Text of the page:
The strength of the study is the use of a sensor in the lab and at home which enabled detection of sleep positions that were compared to PSG  in consecutive patients. This HSAT leads to a minimal disturbance to sleep physiology and to the ability to study the same participants in the lab and for several nights at home.
We identified four distinct patterns of supine/non-supine sleep in this pilot study on 22 patients. Directing treatment by phenotype is an important move forward in the era of “personalized sleep medicine.” As there may be certain groups of patients who tend to sleep more supine during PSG than during home sleep, a one-night sleep study might be insufficient and may overestimate OSA severity in these individuals.
Kapur VK, Auckley DH, Chowdhuri S, Kuhlmann DC, Mehra R, Ramar K, Harrod CG (2017) Clinical practice guideline for diagnostic testing for adult obstructive sleep apnea: an American Academy of Sleep Medicine clinical practice guideline. J Clin Sleep Med 13(3):479–504. https://doi.org/10.5664/jcsm.6506
Tamaki M, Nittono H, Hayashi M, Hori T (2005) Examination of the first-night effect during the sleep-onset period. Sleep 28(2):195–202. https://doi.org/10.1093/sleep/28.2.195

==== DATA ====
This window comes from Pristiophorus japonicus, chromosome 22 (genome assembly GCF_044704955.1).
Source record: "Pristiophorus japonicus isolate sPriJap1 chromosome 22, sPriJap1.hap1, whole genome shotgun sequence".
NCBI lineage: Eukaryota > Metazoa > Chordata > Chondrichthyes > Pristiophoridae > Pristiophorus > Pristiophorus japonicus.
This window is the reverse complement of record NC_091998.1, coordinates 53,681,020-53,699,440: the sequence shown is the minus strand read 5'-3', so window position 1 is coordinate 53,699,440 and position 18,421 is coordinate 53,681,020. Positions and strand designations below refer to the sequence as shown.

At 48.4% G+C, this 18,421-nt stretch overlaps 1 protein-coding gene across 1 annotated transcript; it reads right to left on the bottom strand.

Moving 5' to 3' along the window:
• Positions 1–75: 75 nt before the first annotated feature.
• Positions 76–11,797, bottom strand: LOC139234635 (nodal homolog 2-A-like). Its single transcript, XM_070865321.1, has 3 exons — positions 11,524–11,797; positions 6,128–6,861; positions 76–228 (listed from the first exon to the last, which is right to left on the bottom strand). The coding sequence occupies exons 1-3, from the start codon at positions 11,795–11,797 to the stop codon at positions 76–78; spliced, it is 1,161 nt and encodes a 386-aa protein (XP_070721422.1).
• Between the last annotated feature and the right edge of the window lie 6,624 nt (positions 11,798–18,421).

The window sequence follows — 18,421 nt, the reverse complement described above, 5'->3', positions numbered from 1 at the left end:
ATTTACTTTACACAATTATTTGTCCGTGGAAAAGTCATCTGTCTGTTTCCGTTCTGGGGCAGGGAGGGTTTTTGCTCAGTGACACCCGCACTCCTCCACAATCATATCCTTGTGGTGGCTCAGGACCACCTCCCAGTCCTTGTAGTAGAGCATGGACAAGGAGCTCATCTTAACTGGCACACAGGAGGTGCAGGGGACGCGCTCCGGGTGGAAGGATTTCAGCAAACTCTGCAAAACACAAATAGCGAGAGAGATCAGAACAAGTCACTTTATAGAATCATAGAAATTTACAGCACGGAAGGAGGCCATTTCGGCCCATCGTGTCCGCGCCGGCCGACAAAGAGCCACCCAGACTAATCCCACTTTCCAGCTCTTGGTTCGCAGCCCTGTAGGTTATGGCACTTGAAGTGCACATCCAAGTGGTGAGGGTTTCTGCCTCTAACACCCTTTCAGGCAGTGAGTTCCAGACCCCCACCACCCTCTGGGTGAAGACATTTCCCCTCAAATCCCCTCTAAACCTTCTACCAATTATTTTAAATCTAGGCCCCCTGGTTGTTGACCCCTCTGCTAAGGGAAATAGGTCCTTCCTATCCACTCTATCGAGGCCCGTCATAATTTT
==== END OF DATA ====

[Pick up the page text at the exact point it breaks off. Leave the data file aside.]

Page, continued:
Agnew HW Jr, Webb WB, Williams RL (1966) The first night effect: an EEG study of sleep. Psychophysiology 2(3):263–266. https://doi.org/10.1111/j.1469-8986.1966.tb02650.x
Cartwright RD, Lloyd S, Lilie J, Kravitz H (1985) Sleep position training as treatment for sleep apnea syndrome: a preliminary study. Sleep 8(2):87–94. https://doi.org/10.1093/sleep/8.2.87
Metersky ML, Castriotta RJ (1996) The effect of polysomnography on sleep position: possible implications on the diagnosis of positional obstructive sleep apnea. Respiration 63(5):283–287. https://doi.org/10.1159/000196561
Omobomi O, Quan SF (2018) Positional therapy in the management of positional obstructive sleep apnea-a review of the current literature. Sleep Breath 22(2):297–304. https://doi.org/10.1007/s11325-017-1561-y
Oksenberg A, Silverberg DS, Arons E, Radwan H (1997) Positional vs nonpositional obstructive sleep apnea patients: anthropomorphic, nocturnal polysomnographic, and multiple sleep latency test data. Chest 112(3):629–639. https://doi.org/10.1378/chest.112.3.629